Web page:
Stream Analytics & Power BI: A real-time analytics dashboard for streaming data

Azure Stream Analytics allows you to take advantage of one of the leading business intelligence tools, Microsoft Power BI. Learn how to use Azure Stream Analytics to analyze high-volume, streaming data and get the insight in a real-time Power BI analytics dashboard.

Use Microsoft Power BI to build a live dashboard quickly. Watch a video illustrating the scenario.

In this article, learn how create your own custom business intelligence tools by using Power BI as an output for your Azure Stream Analytics jobs and utilize a real-time dashboard.

Prerequisites

  • Microsoft Azure Account
  • Work or school account for Power BI
  • Complete the Get Started scenario Real-time fraud detection. This article builds upon that workflow and adds a Power BI streaming dataset output.

Add Power BI output

Now that an input exists for the job, an output to Power BI can be defined. Select the box in the middle of the job dashboard Outputs. Then click the familiar + Add button and create your output.

add output

Provide the Output Alias – You can put any output alias that is easy for you to refer to. This output alias is particularly helpful if you decide to have multiple outputs for your job. In that case, you have to refer to this output in your query. For example, let’s use the output alias value = "StreamAnalyticsRealTimeFraudPBI".

Then click the Authorize button.

add authorization

This will prompt a window to provide your Azure credentials (work or school account) and it will provide your Azure job access to your Power BI area.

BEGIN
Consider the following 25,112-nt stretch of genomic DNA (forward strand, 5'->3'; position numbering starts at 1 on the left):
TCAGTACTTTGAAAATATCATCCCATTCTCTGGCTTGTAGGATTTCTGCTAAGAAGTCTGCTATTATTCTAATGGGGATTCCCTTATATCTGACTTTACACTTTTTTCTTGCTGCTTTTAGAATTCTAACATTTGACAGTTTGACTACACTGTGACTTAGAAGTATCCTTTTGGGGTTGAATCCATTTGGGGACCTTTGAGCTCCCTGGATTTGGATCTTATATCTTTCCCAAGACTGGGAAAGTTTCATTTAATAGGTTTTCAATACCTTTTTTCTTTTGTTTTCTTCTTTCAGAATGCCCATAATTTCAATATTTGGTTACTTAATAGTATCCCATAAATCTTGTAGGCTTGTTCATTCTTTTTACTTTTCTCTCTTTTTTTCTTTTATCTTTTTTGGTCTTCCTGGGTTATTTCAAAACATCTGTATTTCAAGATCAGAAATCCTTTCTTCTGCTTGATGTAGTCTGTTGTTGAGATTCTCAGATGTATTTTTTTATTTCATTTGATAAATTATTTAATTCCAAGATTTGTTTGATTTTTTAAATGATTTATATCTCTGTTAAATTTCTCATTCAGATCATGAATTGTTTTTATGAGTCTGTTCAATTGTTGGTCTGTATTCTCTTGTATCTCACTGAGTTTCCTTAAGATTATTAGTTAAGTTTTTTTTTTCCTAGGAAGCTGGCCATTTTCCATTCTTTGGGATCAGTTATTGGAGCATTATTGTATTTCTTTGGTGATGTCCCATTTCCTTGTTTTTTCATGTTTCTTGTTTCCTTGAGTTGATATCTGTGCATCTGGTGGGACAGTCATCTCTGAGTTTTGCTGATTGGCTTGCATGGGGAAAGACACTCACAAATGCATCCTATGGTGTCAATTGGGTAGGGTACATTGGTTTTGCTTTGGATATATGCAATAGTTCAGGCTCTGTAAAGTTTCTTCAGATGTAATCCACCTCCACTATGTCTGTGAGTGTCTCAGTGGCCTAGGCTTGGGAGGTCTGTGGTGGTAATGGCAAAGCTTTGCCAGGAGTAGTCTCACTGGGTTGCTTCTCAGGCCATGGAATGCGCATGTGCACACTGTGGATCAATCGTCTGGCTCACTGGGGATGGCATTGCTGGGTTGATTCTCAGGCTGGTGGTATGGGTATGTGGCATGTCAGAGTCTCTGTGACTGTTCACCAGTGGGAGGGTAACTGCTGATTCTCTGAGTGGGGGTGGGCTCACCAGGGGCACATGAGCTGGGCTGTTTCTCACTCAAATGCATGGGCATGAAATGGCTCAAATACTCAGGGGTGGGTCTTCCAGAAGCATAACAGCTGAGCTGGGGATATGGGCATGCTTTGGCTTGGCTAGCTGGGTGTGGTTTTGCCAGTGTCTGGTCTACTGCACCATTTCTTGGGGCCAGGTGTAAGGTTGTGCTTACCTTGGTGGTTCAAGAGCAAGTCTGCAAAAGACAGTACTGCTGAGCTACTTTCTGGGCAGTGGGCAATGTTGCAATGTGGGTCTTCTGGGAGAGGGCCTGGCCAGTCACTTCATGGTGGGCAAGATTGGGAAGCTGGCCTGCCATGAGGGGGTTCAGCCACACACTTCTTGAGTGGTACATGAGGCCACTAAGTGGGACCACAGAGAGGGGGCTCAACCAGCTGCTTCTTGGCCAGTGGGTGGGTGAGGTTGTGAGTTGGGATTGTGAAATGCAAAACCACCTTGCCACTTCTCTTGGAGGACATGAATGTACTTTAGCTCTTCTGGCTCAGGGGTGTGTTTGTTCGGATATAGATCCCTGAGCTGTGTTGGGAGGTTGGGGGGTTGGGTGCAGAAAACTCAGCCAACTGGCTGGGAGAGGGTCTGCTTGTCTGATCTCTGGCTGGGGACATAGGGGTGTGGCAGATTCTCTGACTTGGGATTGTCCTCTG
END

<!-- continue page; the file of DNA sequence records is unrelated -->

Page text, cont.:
authorize fields

The authorization window will disappear when satisfied and the New output area will have fields for the Dataset Name and Table Name.

pbi workspace

Define them as follows:

  • Group Workspace – Select a workspace in your Power BI tenant under which the dataset will be created.
  • Dataset Name - Provide a dataset name that you want your Power BI output to have. For example, let’s use "StreamAnalyticsRealTimeFraudPBI".
  • Table Name - Provide a table name under the dataset of your Power BI output. Let’s say we call it "StreamAnalyticsRealTimeFraudPBI". Currently, Power BI output from Stream Analytics jobs may only have one table in a dataset.

Click Create and now you output configuration is complete.

Warning

Please be aware that if Power BI already had a dataset and table with the same name as the one you provided in this Stream Analytics job, the existing data will be overwritten! Also, you should not explicitly create this dataset and table in your Power BI account. They will be automatically created when you start your Stream Analytics job and the job starts pumping output into Power BI. If your job query doesn’t return any results, the dataset and table will not be created.

The dataset is created with the following settings set;

  • defaultRetentionPolicy: BasicFIFO - data is FIFO, 200k maximum rows
  • defaultMode: pushStreaming: supports both streaming tiles and traditional report-based visuals (aka push)
  • creating datasets with other flags is unsupported at this time

For more information on Power BI datasets see the Power BI REST API reference.

Write query

Go to the Query tab of your job. Write your query, the output of which you want in your Power BI. For example, it could be something such as the following SQL query to catch SIM fraud in the telecommunications industry:

/* Our criteria for fraud:
 Calls made from the same caller to two phone switches in different locations (e.g. Australia and Europe) within 5 seconds) */

 SELECT System.Timestamp AS WindowEnd, COUNT(*) AS FraudulentCalls
 INTO "StreamAnalyticsRealTimeFraudPBI"
 FROM "StreamAnalyticsRealTimeFraudInput" CS1 TIMESTAMP BY CallRecTime